Apple’s (NASDAQ:AAPL) declining iPhone revenue and a rocky fourth quarter have hinted at a dim road ahead. This has also resulted in a recent sell-off of its shares as investors question the durability of the stock as we head into 2021.
For many, the underwhelming response to the recent iPhone release and a fall in overall sales is reason enough for a bleak outlook on AAPL stock. However, I firmly believe that despite the dip, the stock is a worthy investment for the long haul. Here’s my take on where Apple stands at the moment.
Wall Street On AAPL Stock
Apple stock faced a selloff after a grim outlook on its future. However, a high-level view of the stock shows that analysts are still bullish on its performance. This is because Apple has several catalysts that will drive its growth in the future. One, the company’s latest iPhone model experienced slow sales but this was offset by its other segments. Apple’s MacBook and iPad sales saw an exponential rise during the pandemic. Moreover, its service revenue also increased this year. This comes as no surprise given that many of Apple’s core services cater to the remote economy.
Another tailwind for the company is its 5G network. The potential of this innovation promises to boost the performance of Apple’s products in the coming years. At its current position, Apple sees the most impact on its top and bottom line from the sale of hardware products. While services only account for 16% of total revenue, iPhone sales contribute 40% of the total. Hence, the integration and development of 5G will lift AAPL stock in the future.
A third catalyst for the company is its new line of Mac products. The upcoming Macs will be equipped with the M1 chip. This new technology is expected to be a game-changer for its computers. Analysts predict that the performance of this chip will translate into higher sales of Macbooks. This gives bulls greater reason to believe in AAPL stock despite a pullback.
Apple’s Healthy Financial Position
Amidst mixed reviews on Apple’s stock performance, the company has also cut $5 billion in spending over the last two years. This comes from a decrease in manufacturing equipment procured from China. The company believes it can source the hardware pieces in-house. According to Barron’s, Apple also cut back on spending related to the environmental, social and governance (ESG) factors. The lower capital expenditure will give the company a healthier financial cushion.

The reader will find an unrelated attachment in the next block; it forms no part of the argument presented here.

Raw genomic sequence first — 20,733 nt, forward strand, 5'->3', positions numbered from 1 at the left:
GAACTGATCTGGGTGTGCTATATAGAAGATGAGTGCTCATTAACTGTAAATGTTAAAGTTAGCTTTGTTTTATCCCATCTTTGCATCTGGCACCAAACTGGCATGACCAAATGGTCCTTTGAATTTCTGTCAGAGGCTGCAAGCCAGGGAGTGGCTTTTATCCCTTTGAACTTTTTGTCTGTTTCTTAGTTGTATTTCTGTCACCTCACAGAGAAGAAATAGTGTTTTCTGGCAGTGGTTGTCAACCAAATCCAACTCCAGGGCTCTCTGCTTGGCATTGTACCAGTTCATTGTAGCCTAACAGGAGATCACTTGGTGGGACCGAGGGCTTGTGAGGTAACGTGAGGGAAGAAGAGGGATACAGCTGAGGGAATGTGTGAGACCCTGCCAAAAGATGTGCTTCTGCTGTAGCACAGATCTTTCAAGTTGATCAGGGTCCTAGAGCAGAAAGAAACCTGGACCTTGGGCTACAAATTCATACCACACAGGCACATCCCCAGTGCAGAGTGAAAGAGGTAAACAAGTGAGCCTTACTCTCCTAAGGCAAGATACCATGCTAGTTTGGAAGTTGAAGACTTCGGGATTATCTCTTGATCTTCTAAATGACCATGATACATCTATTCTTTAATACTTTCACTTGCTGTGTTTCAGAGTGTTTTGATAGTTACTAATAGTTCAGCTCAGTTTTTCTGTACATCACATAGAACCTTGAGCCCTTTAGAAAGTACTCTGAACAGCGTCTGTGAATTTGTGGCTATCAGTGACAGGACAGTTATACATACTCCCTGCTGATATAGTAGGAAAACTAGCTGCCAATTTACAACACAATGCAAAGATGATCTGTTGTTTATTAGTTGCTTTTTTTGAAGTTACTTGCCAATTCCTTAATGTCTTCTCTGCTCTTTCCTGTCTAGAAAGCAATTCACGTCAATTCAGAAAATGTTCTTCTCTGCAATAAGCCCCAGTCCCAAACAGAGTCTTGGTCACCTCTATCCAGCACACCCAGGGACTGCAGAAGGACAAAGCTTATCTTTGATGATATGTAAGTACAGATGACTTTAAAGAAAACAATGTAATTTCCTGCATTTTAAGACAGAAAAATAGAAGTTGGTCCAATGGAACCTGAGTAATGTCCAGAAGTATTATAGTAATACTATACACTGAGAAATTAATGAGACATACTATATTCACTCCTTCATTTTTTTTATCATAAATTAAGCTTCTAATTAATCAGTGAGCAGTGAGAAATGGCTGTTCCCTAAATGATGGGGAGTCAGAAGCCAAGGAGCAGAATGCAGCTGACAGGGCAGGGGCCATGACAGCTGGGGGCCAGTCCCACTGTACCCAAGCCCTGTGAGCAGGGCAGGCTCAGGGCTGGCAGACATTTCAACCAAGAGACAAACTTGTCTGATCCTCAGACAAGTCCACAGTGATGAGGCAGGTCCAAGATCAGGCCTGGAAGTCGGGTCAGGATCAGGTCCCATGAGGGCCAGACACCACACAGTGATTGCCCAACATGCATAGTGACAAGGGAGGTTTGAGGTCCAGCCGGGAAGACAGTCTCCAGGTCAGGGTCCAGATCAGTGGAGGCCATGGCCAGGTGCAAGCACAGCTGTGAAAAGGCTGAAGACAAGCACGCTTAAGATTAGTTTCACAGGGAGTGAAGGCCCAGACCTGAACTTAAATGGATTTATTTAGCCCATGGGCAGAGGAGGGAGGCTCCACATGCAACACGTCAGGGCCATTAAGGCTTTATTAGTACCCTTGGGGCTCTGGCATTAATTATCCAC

Analysts predict the decrease in spending has freed up more than $6 billion in free-cash-flow. This is good news for the company given the financial uncertainty caused by the pandemic. The spending decline is expected to continue in 2021 as well. A bearish take on this cutback says that the lack of spending on outsourced components will result in higher prices for Apple’s hardware.
Given the current economic conditions, the cutback on spending by Apple is a good move for the future. Although the company will be able to recoup its losses when demand returns to pre-pandemic levels, the extra cash flow can help it weather the corona-economy.
The Bottom Line On Apple
Analyst Rod Hall, who is bearish on AAPL stock, slashed the price forecast from $80 to $75. This is well below the average analyst price of $123. Hall cites the decline in iPhone sales as a major reason for this move. Although the newest iPhone did see a dip in sales compared to its predecessors, I still think that Apple stock is a keeper.
The coronavirus pandemic created abnormal shifts in consumers’ spending and could be a potential reason for the iPhone’s poor sales this quarter. However, Apple is also making some bold moves with its service offerings. While the bottom-line impact of this is not as great as hardware sales, there is still a lot of room to grow. In any economy, remote or otherwise, I think Apple’s services (Cloud, Music and Fitness) will be a major catalyst for growth.
AAPL stock price is down right now from the recent sell-off. Use this opportunity to make your move on the stock rather than see it as a setback.
On the date of publication, Divya Premkumar did not have (either directly or indirectly) any positions in any of the securities mentioned in this article.
Divya Premkumar has a finance degree from the University of Houston, Texas. She is a financial writer and analyst who has written stories on various financial topics from investing to personal finance. Divya has been writing for InvestorPlace since 2020.